Albion Street, Brighton, 2017: English Urban Landscape Photography

Research output: Non-textual outputExhibition

Abstract

This research project explores the possibility of developing an aesthetics of belonging and estrangement connected to ideas and images of place. Considered complex and interwoven, these ideas and images are approached through the realisation of a body of visual artwork in the form of urban landscape pictures including text. The pictures are realised in the photographic medium through a topographic approach as detailed, descriptive artefacts with a mixture of residential and cultural institutional buildings as subjects. Text is featured in the pictures as the word ‘Albion’ - the oldest of names for England.

Building upon longstanding practice-based research, these pictures add to and build upon projects across Fergus Heron’s wider work including Charles Church Houses (1996-2007 and 2009-14) and A View of London (2014) addressing questions of place in which notions of the urban, rural, modern and traditional are considered as contingent points within a spectrum of interrelated ideas rather than binary opposites. This project is underpinned by theories of photography and the uncanny, informed by art historical concepts of landscape and national identity; the output imaginatively positions viewers in and out of place at the same time, revealing hidden political significance in immediate surroundings.
Original languageEnglish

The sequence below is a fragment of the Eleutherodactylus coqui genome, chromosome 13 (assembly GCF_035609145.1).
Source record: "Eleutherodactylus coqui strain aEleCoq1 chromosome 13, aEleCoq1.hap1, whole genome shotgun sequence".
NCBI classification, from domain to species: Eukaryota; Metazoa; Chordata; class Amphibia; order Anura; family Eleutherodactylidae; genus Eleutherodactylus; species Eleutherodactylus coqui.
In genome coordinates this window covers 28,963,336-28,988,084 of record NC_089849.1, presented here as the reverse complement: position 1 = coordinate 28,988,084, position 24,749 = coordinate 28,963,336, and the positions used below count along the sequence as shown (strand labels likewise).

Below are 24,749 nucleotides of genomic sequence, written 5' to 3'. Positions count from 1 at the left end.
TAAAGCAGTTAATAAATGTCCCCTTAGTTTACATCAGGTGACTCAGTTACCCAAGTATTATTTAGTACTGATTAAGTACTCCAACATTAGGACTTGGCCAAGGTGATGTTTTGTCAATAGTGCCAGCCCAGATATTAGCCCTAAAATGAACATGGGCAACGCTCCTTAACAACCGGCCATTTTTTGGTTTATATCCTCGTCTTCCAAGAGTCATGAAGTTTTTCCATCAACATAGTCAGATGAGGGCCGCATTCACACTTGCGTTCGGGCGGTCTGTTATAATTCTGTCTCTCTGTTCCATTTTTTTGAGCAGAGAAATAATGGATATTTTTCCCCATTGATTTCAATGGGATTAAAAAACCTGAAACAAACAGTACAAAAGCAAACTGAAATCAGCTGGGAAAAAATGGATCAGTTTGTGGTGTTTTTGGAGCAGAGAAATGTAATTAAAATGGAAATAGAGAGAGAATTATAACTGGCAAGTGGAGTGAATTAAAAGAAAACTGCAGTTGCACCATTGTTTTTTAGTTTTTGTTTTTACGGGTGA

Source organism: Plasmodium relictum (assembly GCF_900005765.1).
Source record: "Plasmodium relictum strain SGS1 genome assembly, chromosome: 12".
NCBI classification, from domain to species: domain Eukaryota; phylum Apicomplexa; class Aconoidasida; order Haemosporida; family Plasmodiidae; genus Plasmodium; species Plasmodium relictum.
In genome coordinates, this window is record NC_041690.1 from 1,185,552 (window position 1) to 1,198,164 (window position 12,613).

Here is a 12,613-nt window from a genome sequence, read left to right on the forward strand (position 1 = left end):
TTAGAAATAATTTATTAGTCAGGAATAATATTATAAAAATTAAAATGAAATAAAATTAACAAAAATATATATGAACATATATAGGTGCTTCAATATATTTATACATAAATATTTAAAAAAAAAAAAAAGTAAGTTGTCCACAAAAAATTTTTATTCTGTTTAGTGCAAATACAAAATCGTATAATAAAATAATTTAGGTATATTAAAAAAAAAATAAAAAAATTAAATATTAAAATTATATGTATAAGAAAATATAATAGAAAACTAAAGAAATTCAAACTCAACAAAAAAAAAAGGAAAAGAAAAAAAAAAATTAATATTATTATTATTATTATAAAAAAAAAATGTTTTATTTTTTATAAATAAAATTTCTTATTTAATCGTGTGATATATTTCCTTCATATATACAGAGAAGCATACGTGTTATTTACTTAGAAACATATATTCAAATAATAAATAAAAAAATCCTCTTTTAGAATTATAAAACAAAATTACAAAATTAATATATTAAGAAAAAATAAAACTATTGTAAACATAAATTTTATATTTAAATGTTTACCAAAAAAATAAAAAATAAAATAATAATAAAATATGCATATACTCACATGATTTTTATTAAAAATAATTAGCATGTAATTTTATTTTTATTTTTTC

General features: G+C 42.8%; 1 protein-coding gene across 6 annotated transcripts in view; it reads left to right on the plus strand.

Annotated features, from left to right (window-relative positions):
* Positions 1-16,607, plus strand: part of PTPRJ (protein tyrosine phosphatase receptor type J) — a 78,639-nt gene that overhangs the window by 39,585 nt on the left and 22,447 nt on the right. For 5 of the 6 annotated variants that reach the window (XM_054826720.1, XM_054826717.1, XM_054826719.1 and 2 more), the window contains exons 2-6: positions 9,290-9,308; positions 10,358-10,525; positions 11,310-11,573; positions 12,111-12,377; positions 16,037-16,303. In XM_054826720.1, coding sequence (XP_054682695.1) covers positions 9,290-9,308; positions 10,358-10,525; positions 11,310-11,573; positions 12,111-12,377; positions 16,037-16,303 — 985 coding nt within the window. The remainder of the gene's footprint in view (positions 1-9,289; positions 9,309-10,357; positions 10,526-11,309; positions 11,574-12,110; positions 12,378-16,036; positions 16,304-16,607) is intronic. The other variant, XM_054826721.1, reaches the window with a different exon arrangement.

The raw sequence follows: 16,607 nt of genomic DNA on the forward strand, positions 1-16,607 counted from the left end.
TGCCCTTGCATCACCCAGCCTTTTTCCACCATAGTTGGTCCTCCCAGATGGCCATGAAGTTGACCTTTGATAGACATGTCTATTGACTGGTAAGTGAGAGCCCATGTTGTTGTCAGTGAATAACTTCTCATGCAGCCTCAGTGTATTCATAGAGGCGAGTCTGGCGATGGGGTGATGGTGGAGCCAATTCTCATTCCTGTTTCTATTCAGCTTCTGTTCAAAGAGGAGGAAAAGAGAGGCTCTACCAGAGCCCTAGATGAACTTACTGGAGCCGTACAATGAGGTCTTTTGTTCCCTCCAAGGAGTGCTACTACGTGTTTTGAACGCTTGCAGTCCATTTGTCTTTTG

Publication statusPublished - 6 May 2017

Fingerprint

Landscape Photography
Brighton
Albion
Urban Landscape
Research Projects
England
Aesthetics
Art
Photography
Names
Descriptive
Artwork
Contingent
Viewer
Artifact
National Identity
Estrangement

Bibliographical note

© The artist

Cite this

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AB - This research project explores the possibility of developing an aesthetics of belonging and estrangement connected to ideas and images of place. Considered complex and interwoven, these ideas and images are approached through the realisation of a body of visual artwork in the form of urban landscape pictures including text. The pictures are realised in the photographic medium through a topographic approach as detailed, descriptive artefacts with a mixture of residential and cultural institutional buildings as subjects. Text is featured in the pictures as the word ‘Albion’ - the oldest of names for England.Building upon longstanding practice-based research, these pictures add to and build upon projects across Fergus Heron’s wider work including Charles Church Houses (1996-2007 and 2009-14) and A View of London (2014) addressing questions of place in which notions of the urban, rural, modern and traditional are considered as contingent points within a spectrum of interrelated ideas rather than binary opposites. This project is underpinned by theories of photography and the uncanny, informed by art historical concepts of landscape and national identity; the output imaginatively positions viewers in and out of place at the same time, revealing hidden political significance in immediate surroundings.

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